Bone Mother Bone-broth a rolling simmer on her black iron stove. It is said the witch loves children (boiled, braised or fried), that it is not wise to enter her forest without a guide. There are those who seek her out, of course; the desperate, power-crazed, mad. Stupid boys who fail to listen to their mothers, nannas, sisters, wives. Set their heads above their hearts. Of course she doesn’t eat them all, every child who doesn’t know that brave is just another word for stupid. Most she chases off, with deft manoeuvres in her mortar, menacing her pestle like a club. But persistent ones, eh, into the pot they go. Their bones boiled clean and used for scrying, planted as a border for her hovel’s scratching ground. Eye-sockets gilded and candles fixed where loose tongues once wagged, to light a path for future visitors. A fence of bones, and heads on spikes. A door too high to knock upon. Perhaps a cunning woman will approach, take in the scene. She will come prepared, know which word to speak to bring the hut to kneel. Address the witch as Babushka - dare to question. Perhaps she will be asked to stay for supper, be served the thickened soup with black bread and brown beer. Perhaps they will talk as they eat, perhaps not. Cunning women know not to overstay their welcome. She will thank the Baba Yaga for her kindness, take her leave; her belly full of wisdom, knowledge, truth. Or perhaps, by the condensed remains of lives, fertilized. It is said the witch loves children, that it is not wise to enter her forest without a guide.
Charley Reay 25
No Contest Kit turned quickly on hearing a crash and found the pumpkin staring at him. It was wearing the face he’d just carved, but the expression was somewhat altered, and it was not alone. It seemed every pumpkin in the patch had arrived at his door. “How in the Devil’s name...” ‘in the devil’s name...’ echoed back. The door of his Last-a-Lifetime Shed had been ripped off its hinges. Kit automatically reached for one of his tools from the bench behind him. Instead of the sturdy wooden handle, his hand touched something wet and grainy. He shuddered. Looking down he saw his hand covered in the cold innards and seeds, the open womb of a pumpkin, but it smelled like blood. Hastily he wiped his hand on his apron. Gathering in lurid sunset light he saw pumpkin faces. He recognised every single one, faces he’d carved, going back years. Competition after competition won. This shed was his trophy house for countless certificates and rosettes, Best Fiery Face, five Bronze and Silver Pumpkin Medallions, The Golden Grin Award and the prestigious Old Glow. What at first was a hobby, had become an obsession, the obsession an addiction and the addiction, a curse. He had to win and he’d sacrifice anything. He’d put his very soul into growing the best, and attaining the top prize. He tolerated no rivals. “Remember me?” The voice, mellow and dark, somehow familiar, chilled him, transfixed him. He turned. “Jim?” It couldn’t be. “Hello, Kit. I see you’ve not changed a bit.” Kit squinted to focus in the diminishing light of late afternoon. It was indeed his former friend and one time arch rival Jim – only his head was a pumpkin, the very same pumpkin Kit had stolen, the award winning Golden Grin, now crowned with a halo of grim light. 26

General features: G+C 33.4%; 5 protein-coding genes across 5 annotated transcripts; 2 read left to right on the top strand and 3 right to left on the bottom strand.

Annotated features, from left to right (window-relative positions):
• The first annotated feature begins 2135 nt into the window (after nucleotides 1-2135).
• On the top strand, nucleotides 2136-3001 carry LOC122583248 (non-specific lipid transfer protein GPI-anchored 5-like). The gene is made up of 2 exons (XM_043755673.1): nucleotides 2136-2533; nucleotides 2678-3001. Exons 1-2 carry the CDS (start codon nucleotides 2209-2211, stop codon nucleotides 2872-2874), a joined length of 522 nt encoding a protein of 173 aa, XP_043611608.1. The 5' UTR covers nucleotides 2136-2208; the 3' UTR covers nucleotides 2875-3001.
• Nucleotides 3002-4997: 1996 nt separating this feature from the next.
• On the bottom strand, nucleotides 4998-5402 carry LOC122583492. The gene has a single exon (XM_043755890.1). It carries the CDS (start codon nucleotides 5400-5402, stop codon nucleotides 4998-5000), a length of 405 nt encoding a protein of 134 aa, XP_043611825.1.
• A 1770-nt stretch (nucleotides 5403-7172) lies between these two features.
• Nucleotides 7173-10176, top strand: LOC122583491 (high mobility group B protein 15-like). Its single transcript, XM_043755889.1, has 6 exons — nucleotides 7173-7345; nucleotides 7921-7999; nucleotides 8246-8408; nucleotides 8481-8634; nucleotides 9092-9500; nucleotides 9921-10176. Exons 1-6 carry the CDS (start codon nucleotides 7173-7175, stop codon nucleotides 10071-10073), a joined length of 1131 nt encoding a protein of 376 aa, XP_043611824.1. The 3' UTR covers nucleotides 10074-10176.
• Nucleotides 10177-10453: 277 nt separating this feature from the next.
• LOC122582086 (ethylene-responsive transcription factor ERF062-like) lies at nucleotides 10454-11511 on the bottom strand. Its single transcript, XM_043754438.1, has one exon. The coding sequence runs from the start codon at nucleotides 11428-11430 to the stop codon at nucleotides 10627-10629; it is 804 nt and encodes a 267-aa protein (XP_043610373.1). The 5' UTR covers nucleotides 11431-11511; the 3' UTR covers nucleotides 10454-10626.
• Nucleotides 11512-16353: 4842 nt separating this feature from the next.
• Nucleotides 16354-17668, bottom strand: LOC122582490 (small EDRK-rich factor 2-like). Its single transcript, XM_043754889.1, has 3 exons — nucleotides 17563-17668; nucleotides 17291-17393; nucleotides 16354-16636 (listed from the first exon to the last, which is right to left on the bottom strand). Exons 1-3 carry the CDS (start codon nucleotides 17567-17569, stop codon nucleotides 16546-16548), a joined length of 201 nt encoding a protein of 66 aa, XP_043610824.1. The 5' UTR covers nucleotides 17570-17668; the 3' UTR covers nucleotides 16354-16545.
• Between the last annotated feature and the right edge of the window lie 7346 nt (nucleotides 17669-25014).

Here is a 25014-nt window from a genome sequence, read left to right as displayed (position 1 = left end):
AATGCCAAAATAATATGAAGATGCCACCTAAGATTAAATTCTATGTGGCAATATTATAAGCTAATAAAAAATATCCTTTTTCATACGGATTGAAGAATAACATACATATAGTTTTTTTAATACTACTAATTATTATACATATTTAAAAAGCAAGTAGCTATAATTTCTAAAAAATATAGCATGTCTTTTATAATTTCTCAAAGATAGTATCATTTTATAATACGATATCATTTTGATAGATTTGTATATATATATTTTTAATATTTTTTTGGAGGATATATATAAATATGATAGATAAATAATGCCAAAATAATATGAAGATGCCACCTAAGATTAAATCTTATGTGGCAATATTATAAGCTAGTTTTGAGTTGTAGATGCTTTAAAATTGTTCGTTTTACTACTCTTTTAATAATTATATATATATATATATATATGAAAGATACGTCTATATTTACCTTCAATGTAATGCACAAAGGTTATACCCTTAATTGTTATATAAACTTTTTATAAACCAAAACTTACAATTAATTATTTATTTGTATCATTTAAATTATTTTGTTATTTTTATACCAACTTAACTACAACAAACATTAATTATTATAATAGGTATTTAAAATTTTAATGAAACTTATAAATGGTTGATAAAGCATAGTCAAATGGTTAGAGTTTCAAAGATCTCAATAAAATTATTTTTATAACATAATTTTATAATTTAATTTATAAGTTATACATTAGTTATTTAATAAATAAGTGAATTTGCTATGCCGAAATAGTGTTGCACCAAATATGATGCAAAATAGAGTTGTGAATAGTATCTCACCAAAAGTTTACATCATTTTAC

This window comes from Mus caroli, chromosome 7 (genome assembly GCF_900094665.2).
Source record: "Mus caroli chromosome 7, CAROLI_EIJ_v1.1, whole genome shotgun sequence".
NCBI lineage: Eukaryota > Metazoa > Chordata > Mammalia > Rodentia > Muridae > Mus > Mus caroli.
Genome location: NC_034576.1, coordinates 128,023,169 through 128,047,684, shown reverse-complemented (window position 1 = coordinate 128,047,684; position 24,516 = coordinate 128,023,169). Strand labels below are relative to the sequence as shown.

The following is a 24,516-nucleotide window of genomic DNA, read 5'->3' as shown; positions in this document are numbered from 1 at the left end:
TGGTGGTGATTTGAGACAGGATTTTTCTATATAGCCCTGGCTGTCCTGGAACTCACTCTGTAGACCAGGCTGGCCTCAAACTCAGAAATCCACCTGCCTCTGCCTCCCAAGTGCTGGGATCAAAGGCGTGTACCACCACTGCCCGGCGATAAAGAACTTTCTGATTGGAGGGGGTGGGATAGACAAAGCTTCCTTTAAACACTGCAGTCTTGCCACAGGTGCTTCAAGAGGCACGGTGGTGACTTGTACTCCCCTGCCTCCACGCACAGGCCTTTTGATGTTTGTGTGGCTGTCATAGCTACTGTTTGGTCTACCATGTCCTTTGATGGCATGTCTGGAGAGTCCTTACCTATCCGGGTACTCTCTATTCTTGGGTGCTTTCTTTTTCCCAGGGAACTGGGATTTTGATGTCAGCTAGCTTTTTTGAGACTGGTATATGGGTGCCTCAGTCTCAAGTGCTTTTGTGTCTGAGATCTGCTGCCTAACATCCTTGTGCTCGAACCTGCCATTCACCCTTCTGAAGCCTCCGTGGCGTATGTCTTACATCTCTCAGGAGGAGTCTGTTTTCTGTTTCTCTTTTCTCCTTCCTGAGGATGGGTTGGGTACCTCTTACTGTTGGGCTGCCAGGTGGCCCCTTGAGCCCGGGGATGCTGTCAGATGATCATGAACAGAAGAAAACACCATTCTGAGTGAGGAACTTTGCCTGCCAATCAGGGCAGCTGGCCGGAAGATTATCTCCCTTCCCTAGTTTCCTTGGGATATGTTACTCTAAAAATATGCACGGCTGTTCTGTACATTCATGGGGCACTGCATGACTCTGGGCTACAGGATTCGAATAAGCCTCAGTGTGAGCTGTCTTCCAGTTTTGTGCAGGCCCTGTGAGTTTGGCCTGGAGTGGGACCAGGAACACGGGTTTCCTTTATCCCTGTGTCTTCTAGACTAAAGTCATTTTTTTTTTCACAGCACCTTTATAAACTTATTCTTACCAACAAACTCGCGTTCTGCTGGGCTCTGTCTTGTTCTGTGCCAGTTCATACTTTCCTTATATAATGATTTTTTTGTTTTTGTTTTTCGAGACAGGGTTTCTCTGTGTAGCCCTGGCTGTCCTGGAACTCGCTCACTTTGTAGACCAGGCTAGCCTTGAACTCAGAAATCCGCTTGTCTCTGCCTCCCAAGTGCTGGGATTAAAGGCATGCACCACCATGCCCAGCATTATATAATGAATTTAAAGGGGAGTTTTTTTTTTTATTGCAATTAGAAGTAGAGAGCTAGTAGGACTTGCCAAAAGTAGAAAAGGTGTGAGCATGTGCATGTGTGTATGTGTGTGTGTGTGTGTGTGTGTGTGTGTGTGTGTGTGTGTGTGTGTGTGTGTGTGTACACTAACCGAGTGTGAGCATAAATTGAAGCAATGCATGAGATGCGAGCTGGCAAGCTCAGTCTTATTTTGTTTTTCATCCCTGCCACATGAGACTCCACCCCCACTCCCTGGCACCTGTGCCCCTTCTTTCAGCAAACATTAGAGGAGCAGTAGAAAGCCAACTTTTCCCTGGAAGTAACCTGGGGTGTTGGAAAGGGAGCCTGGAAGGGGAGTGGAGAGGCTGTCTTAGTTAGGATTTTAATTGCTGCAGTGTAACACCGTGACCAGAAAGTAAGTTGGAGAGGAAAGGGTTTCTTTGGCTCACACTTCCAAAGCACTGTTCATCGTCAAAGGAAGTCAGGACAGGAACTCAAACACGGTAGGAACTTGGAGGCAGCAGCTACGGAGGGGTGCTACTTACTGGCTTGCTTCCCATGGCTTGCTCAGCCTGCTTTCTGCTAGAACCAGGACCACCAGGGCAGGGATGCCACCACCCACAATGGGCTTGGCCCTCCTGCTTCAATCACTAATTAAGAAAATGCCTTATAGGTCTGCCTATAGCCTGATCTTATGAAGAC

“Did I make a good mulch, Kit?” The pumpkin eyes scanned the trophies. God knows how many Kit had cheated him out of before the confrontation that final, fateful Hallows’ Eve. “Looks like you did fairly well out of your bargain with Beelzebub. Hope it was worth it.” It was dark now except for glinting eyes that flickered all around. Jim turned and in declamatory tone addressed the lights. “Pumpkindred,” he said “Members of the Patch, behold our tormentor! Kit Karver.” A clamour of voices chorused, high and low, remonstrating, hissing, jeering. And Kit realised, in that moment, where his tools had gone. They were in the hands of those he’d fed, cared for, nurtured, killed and mutilated over decades. Medium saws, fine tooth saws, razor-edged scoops, small, medium and large carving loops for peeling rind, double sided sculpting tools, pokers, wheels and sharp, heavy duty drills, hole and circle punchers. Kit was a professional. He knew their use too well. “In the Devil’s name, Kit?” Kit opened his mouth but found his voice would make no sound but a high squeak. “Very well, pumpkins, let’s to work!” His vocal chords were the first thing they cut.